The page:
Because knowing which animals could be carrying pathogenic organisms can be difficult, especially because animal carriers often appear healthy, recommend that travelers avoid contact with unfamiliar animals and their products, including gifts or souvenirs made of animal products that might not have been treated to ensure their safety. If contact with live animals or animal products cannot be avoided, travelers should ensure they seek medical care immediately if they are bitten, scratched, or develop signs of illness following animal interactions, and report their animal interactions to the health care provider.

Zoonotic Disease Vectors

Plague (Yersinia pestis infection), rickettsial diseases, and yellow fever are examples of zoonotic diseases transmitted by insect vectors. Travelers can minimize exposure to vectors by adhering to insect precautions and regularly performing tick checks on people and any traveling pets (see Sec. 4, Ch. 6, Mosquitoes, Ticks & Other Arthropods).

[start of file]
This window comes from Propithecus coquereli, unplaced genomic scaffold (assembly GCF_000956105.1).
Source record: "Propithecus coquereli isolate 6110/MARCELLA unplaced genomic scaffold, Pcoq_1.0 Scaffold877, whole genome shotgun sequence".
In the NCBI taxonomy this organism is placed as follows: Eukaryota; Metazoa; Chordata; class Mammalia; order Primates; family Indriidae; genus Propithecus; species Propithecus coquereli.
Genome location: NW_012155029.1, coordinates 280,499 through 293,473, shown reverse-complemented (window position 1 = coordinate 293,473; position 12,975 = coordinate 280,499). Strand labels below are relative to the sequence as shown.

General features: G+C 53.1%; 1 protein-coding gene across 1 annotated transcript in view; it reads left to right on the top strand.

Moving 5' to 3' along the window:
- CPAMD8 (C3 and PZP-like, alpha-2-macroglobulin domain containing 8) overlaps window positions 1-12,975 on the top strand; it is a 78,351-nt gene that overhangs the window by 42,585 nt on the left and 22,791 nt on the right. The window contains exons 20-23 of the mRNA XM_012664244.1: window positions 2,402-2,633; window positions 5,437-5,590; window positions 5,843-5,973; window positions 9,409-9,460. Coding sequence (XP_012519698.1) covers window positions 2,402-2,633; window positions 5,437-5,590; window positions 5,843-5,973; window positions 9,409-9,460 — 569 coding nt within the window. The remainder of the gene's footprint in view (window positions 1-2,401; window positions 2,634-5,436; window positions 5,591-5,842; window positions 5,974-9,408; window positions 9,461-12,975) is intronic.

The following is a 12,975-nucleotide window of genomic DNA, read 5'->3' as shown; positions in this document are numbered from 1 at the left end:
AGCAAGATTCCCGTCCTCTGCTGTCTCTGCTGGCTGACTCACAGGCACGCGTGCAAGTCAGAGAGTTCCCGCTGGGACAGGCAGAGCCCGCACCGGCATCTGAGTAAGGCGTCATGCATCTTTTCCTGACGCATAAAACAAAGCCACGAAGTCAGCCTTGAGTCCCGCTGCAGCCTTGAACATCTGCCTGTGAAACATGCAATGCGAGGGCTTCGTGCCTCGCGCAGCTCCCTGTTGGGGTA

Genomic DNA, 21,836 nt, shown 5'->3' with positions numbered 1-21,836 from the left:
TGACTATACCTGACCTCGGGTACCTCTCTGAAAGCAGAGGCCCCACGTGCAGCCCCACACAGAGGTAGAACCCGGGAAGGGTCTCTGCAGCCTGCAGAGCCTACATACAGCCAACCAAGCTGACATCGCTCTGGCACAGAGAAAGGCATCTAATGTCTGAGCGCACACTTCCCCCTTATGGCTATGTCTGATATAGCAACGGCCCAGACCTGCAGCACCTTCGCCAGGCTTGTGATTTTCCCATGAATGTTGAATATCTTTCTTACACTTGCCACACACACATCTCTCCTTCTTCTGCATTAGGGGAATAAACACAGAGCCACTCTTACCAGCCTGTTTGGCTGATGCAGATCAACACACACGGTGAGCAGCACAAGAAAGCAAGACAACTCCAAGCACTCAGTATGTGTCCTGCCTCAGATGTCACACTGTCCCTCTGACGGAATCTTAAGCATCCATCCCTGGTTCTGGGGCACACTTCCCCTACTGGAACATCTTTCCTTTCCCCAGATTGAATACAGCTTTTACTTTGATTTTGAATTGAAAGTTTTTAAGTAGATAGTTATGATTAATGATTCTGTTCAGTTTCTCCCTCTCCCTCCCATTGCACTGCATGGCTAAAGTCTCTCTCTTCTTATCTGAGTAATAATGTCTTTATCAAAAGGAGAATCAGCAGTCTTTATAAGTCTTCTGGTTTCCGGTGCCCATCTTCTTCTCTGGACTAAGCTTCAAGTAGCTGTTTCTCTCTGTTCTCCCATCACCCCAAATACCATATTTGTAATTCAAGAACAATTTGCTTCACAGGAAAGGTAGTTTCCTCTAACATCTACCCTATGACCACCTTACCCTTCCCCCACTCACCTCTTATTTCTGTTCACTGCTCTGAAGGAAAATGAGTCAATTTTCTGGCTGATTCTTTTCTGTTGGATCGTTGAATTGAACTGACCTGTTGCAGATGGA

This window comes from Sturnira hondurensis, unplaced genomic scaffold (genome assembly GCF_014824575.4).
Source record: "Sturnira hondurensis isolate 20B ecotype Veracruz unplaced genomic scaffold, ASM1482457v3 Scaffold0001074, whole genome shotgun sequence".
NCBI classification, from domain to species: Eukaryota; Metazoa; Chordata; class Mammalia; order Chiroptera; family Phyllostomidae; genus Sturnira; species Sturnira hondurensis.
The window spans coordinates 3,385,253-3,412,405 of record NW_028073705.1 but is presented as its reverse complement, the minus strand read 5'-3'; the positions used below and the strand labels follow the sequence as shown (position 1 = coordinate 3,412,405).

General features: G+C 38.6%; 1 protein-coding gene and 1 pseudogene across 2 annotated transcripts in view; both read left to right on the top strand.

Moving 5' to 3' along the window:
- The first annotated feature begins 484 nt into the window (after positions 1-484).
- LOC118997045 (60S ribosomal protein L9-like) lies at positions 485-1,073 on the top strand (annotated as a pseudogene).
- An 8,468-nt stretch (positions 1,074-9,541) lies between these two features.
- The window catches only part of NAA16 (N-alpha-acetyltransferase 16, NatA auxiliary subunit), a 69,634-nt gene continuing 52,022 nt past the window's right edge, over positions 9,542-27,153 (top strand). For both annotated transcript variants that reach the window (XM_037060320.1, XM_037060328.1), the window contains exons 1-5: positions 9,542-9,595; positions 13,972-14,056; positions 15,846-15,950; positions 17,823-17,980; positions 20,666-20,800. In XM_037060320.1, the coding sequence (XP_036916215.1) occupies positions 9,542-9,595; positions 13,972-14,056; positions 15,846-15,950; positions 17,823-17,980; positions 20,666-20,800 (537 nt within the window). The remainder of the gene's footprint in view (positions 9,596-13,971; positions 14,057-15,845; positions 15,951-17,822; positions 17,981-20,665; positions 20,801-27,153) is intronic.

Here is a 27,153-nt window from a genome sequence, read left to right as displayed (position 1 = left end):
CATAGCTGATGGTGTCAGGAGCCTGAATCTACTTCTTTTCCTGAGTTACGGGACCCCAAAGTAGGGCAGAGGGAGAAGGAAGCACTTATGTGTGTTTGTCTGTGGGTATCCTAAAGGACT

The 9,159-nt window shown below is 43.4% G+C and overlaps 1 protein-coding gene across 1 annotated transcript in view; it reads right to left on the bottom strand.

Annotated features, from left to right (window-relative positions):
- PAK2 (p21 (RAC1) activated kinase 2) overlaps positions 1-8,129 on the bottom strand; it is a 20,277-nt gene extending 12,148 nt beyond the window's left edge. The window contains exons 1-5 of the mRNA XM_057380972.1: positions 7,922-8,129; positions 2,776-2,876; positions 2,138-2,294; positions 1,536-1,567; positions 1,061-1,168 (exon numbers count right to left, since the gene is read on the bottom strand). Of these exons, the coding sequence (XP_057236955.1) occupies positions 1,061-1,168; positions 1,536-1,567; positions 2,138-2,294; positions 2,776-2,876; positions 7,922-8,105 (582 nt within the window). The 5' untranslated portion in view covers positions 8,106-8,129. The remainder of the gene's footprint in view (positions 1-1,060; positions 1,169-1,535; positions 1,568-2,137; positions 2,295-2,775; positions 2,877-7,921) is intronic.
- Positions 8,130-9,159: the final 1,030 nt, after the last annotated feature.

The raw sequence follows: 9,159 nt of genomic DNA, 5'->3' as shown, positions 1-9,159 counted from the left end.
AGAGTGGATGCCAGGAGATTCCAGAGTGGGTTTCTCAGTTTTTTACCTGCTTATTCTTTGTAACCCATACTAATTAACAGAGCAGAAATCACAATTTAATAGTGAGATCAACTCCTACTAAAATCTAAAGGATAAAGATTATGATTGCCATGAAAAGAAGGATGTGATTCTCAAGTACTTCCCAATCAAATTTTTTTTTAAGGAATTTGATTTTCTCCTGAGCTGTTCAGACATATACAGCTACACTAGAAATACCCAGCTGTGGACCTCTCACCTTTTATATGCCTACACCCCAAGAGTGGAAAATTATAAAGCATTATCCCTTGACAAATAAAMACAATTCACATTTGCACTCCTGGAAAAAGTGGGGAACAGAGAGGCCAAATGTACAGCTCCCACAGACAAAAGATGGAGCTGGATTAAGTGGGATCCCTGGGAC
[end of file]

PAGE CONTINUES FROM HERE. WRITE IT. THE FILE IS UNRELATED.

Zoonotic Foodborne Exposures

Because many foodborne pathogens have an animal reservoir, consuming raw or undercooked animal parts or products exposes travelers to zoonotic pathogens. In many developing countries, for example, unpasteurized milk, or dairy products made from unpasteurized milk, such as cheese, could put travelers at risk for BrucellaCampylobacterCryptosporidiumListeria, and other pathogens. Travelers should avoid eating bushmeat—raw, smoked, or partially processed meat from bats, nonhuman primates, rodents, or other wild animals. Advise travelers to eat only fully cooked meat, eggs, fish, shellfish, and other foods, and to drink only pasteurized milk and dairy products, to reduce the risk for foodborne illness while traveling (see Sec. 2, Ch. 8, Food & Water Precautions, for more details).

The following authors contributed to the previous version of this chapter: Ria R. Ghai, Casey Barton Behravesh